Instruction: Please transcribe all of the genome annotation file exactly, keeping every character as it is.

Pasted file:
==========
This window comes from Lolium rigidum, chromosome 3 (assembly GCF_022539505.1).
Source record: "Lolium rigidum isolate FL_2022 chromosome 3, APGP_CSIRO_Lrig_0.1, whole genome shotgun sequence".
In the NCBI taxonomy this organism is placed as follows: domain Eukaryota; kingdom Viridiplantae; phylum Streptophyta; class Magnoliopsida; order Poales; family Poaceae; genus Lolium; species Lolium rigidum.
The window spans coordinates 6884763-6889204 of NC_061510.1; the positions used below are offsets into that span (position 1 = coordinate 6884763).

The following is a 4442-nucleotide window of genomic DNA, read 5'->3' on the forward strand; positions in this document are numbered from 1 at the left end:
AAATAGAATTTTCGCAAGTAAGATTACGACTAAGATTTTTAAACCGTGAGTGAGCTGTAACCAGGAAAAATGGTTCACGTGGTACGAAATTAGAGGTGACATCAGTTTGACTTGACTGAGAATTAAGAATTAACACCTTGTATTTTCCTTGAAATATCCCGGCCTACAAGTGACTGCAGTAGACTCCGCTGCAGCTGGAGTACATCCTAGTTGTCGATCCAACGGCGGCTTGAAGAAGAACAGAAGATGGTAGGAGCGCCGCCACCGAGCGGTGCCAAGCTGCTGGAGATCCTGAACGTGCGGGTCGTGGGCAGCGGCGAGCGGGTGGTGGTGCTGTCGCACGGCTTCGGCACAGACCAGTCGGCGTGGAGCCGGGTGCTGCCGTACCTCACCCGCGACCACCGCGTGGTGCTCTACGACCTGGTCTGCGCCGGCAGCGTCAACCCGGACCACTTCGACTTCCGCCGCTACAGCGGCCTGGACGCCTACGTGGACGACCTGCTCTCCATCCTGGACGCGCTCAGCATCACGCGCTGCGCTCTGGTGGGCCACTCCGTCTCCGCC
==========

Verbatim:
This window comes from Lolium rigidum, chromosome 3 (assembly GCF_022539505.1).
Source record: "Lolium rigidum isolate FL_2022 chromosome 3, APGP_CSIRO_Lrig_0.1, whole genome shotgun sequence".
In the NCBI taxonomy this organism is placed as follows: domain Eukaryota; kingdom Viridiplantae; phylum Streptophyta; class Magnoliopsida; order Poales; family Poaceae; genus Lolium; species Lolium rigidum.
The window spans coordinates 6884763-6889204 of NC_061510.1; the positions used below are offsets into that span (position 1 = coordinate 6884763).

The following is a 4442-nucleotide window of genomic DNA, read 5'->3' on the forward strand; positions in this document are numbered from 1 at the left end:
AAATAGAATTTTCGCAAGTAAGATTACGACTAAGATTTTTAAACCGTGAGTGAGCTGTAACCAGGAAAAATGGTTCACGTGGTACGAAATTAGAGGTGACATCAGTTTGACTTGACTGAGAATTAAGAATTAACACCTTGTATTTTCCTTGAAATATCCCGGCCTACAAGTGACTGCAGTAGACTCCGCTGCAGCTGGAGTACATCCTAGTTGTCGATCCAACGGCGGCTTGAAGAAGAACAGAAGATGGTAGGAGCGCCGCCACCGAGCGGTGCCAAGCTGCTGGAGATCCTGAACGTGCGGGTCGTGGGCAGCGGCGAGCGGGTGGTGGTGCTGTCGCACGGCTTCGGCACAGACCAGTCGGCGTGGAGCCGGGTGCTGCCGTACCTCACCCGCGACCACCGCGTGGTGCTCTACGACCTGGTCTGCGCCGGCAGCGTCAACCCGGACCACTTCGACTTCCGCCGCTACAGCGGCCTGGACGCCTACGTGGACGACCTGCTCTCCATCCTGGACGCGCTCAGCATCACGCGCTGCGCTCTGGTGGGCCACTCCGTCTCCGCC